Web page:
Take Action Today to Ensure Mobile's New Zoning is Protective of Our Natural Resources

Play a Role in Mobile’s Future TODAY

The City of Mobile is updating its zoning code that will drive how we want to grow and plan for the future. They are asking for your comments until this Monday, April 8th. Voice your support for our natural resources!

The code has several positive elements that protect our environment and several areas that need improvement to ensure our natural resources can support our economy and quality of life for future generations. The City needs to hear from you about both!

Below is a summary of Mobile Baykeeper’s comments and our official comment letter attached. Please feel free to use these to draft your own comments. You can submit your comments at the bottom of the City’s webpage.

Mobile Baykeeper’s Summarized Comments:

Positive and protective (Please express your support)

Riparian buffers reduce flooding and improve water quality.

  • Required predevelopment Neighborhood Meetings will open up communication between developers and communities early in the process creating better outcomes.

  • Neighborhood Conservation Overlay Districts for Africatown, Peninsula, and Spring Hill. Required Low Impact Development (LID) in the Peninsula Overlay will improve water quality.

  • There is a new Conservation Subdivision to protect wetlands and critical habitats.

  • Introduction of Riparian Buffers: these are areas near streams that are off limits to pavement. These areas are critical for flood protection, maintaining good water quality, and serve as habitat for many species.

Needs improvement (Please ask for fixes here)

Oily stormwater runs off of a parking lot.

  • If a parcel is not currently developed it needs to be zoned to a lower use classification than its surrounding parcels. This is critical to ensure we preserve the undeveloped areas near heavy industrial sites. With this change, variances can be requested, but granted only with community input.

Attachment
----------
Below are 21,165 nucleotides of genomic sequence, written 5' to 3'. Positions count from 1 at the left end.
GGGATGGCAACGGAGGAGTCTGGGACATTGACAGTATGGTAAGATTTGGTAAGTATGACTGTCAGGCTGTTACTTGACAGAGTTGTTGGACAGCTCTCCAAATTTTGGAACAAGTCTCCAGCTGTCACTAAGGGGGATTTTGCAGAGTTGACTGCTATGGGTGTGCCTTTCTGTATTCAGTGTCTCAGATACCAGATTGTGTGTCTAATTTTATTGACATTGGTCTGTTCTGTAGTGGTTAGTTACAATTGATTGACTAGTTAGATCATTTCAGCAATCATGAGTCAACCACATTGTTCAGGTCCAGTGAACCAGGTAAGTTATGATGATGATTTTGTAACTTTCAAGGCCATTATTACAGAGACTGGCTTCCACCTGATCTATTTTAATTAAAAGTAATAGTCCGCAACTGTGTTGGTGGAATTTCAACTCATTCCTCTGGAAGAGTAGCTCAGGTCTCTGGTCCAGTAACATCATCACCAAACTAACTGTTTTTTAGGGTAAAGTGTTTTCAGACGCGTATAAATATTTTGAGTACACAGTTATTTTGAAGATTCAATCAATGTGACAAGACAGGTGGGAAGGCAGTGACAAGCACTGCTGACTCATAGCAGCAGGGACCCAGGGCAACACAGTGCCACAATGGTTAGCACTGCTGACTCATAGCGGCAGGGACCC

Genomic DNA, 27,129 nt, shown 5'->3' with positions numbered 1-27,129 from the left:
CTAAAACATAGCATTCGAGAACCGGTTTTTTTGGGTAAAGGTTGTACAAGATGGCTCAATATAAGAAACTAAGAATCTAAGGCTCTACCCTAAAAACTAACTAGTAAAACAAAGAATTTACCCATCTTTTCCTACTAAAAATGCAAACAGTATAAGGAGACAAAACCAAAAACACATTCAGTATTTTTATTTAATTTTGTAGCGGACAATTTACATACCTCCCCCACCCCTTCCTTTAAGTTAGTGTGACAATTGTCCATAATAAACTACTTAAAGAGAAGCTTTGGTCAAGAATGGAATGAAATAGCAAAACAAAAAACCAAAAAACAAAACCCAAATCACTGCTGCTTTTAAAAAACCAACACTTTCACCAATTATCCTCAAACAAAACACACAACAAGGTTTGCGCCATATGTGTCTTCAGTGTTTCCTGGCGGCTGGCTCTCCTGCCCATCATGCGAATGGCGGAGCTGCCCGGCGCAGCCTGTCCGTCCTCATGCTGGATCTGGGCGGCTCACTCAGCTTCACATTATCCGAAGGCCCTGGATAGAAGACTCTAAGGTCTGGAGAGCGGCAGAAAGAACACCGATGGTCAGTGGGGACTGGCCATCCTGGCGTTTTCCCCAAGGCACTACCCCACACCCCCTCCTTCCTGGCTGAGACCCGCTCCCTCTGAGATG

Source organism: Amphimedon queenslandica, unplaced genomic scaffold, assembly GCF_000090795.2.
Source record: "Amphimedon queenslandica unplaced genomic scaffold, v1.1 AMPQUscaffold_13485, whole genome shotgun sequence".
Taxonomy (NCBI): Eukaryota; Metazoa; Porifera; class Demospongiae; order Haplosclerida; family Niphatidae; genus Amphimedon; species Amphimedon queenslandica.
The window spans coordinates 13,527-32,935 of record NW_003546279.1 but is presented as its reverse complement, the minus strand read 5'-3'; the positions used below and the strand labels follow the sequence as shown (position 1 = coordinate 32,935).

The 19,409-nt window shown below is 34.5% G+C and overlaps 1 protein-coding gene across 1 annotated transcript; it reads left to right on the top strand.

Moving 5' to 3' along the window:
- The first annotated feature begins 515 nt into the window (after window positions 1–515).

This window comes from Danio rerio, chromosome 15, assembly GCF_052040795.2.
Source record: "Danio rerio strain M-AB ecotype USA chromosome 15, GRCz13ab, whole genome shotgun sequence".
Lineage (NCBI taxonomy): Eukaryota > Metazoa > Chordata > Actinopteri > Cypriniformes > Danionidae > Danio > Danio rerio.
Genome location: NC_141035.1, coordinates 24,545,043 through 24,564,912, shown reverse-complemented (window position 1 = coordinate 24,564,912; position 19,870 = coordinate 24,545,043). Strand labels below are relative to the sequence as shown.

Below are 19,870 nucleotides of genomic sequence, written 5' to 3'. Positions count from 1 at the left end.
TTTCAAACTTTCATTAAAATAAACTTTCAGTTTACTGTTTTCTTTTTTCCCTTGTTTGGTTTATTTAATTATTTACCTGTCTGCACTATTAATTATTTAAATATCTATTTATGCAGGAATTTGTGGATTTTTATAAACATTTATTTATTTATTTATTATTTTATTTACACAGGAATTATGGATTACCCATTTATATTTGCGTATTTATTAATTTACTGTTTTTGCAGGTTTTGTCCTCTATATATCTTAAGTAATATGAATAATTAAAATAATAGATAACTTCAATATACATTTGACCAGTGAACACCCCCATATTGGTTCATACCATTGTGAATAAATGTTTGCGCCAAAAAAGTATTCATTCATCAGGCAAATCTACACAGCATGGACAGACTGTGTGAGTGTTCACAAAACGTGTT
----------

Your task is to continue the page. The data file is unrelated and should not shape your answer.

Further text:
• Landscaping requirements have been heavily reduced, which can cause increased stormwater runoff and flooding risks. 

  • To ensure the Riparian Buffer zone regulations are useful, jurisdiction should be applicable to parcels that are greater than one acre. 

  • Zone 1 Riparian Buffer Areas should not be disturbed for any activities including walkways, greenways, etc.

  • Mitigation needs to be required in the same local watershed to ensure impacts are reduced within the same area.

Suggestions for a better future

  • The same Low Impact Development (LID) and conservation requirements in the Peninsula Conservation Overlay should be required in all use types. and certainly in those areas that affect waterways and wetlands. It is a great step to have it required in the Peninsula – why not have more areas receive the same environmental benefits?

Thank the City!

  • They hosted several workshops collecting more than 3,000 comments before this draft was created. This is a major step forward for our community!